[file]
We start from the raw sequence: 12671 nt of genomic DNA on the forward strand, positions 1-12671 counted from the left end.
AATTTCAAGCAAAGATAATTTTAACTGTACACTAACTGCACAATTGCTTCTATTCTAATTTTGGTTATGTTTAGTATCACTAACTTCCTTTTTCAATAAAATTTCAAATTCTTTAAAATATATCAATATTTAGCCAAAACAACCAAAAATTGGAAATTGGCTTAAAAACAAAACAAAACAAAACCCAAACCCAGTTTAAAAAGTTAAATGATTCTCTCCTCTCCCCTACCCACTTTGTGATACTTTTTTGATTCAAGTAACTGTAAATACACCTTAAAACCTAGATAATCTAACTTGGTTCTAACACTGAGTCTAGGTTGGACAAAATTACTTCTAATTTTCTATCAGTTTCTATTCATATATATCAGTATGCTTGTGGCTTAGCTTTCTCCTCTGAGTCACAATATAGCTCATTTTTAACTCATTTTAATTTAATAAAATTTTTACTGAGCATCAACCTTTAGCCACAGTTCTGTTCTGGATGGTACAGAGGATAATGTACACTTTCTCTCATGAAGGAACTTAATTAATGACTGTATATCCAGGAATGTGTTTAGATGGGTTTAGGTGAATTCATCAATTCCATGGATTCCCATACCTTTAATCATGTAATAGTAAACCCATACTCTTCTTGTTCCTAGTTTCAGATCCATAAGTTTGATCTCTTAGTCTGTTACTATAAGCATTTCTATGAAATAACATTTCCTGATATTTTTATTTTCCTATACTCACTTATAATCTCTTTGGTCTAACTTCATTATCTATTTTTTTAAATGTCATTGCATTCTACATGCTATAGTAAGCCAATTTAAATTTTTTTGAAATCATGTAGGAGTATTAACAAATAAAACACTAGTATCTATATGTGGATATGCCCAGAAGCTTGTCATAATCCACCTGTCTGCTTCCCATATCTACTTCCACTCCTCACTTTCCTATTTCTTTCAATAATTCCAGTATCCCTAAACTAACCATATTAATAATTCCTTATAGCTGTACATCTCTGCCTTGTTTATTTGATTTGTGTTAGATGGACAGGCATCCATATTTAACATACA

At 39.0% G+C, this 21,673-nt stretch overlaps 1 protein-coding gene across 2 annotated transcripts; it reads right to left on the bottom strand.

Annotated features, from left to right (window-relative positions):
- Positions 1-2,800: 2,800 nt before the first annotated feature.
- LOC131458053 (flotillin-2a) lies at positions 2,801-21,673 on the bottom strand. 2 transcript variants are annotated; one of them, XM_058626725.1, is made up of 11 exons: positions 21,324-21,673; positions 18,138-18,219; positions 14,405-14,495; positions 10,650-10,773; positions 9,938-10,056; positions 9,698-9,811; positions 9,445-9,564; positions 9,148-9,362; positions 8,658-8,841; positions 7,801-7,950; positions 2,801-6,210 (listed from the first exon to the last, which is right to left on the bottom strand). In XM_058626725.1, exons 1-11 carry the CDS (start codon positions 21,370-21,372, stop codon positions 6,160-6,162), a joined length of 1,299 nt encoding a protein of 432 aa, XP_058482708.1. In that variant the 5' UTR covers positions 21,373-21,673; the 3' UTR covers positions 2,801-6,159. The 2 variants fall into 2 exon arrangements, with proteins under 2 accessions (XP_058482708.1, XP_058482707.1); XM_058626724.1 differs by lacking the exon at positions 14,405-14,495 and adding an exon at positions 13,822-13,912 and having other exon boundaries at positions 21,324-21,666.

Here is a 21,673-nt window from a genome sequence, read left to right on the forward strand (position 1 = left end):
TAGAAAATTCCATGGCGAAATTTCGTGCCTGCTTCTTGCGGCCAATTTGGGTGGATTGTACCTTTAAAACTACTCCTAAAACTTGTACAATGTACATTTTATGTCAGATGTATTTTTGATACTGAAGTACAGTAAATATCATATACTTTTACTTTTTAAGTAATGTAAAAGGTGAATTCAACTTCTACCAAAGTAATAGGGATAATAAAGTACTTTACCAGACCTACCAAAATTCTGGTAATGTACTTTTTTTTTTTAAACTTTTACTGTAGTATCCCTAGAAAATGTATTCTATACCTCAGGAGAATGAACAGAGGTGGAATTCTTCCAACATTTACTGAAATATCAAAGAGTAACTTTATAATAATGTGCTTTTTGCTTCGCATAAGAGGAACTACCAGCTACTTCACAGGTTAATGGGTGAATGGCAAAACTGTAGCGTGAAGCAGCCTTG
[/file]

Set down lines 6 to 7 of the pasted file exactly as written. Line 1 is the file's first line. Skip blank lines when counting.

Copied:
- LOC131458053 (flotillin-2a) lies at positions 2,801-21,673 on the bottom strand. 2 transcript variants are annotated; one of them, XM_058626725.1, is made up of 11 exons: positions 21,324-21,673; positions 18,138-18,219; positions 14,405-14,495; positions 10,650-10,773; positions 9,938-10,056; positions 9,698-9,811; positions 9,445-9,564; positions 9,148-9,362; positions 8,658-8,841; positions 7,801-7,950; positions 2,801-6,210 (listed from the first exon to the last, which is right to left on the bottom strand). In XM_058626725.1, exons 1-11 carry the CDS (start codon positions 21,370-21,372, stop codon positions 6,160-6,162), a joined length of 1,299 nt encoding a protein of 432 aa, XP_058482708.1. In that variant the 5' UTR covers positions 21,373-21,673; the 3' UTR covers positions 2,801-6,159. The 2 variants fall into 2 exon arrangements, with proteins under 2 accessions (XP_058482708.1, XP_058482707.1); XM_058626724.1 differs by lacking the exon at positions 14,405-14,495 and adding an exon at positions 13,822-13,912 and having other exon boundaries at positions 21,324-21,666.

Here is a 21,673-nt window from a genome sequence, read left to right on the forward strand (position 1 = left end):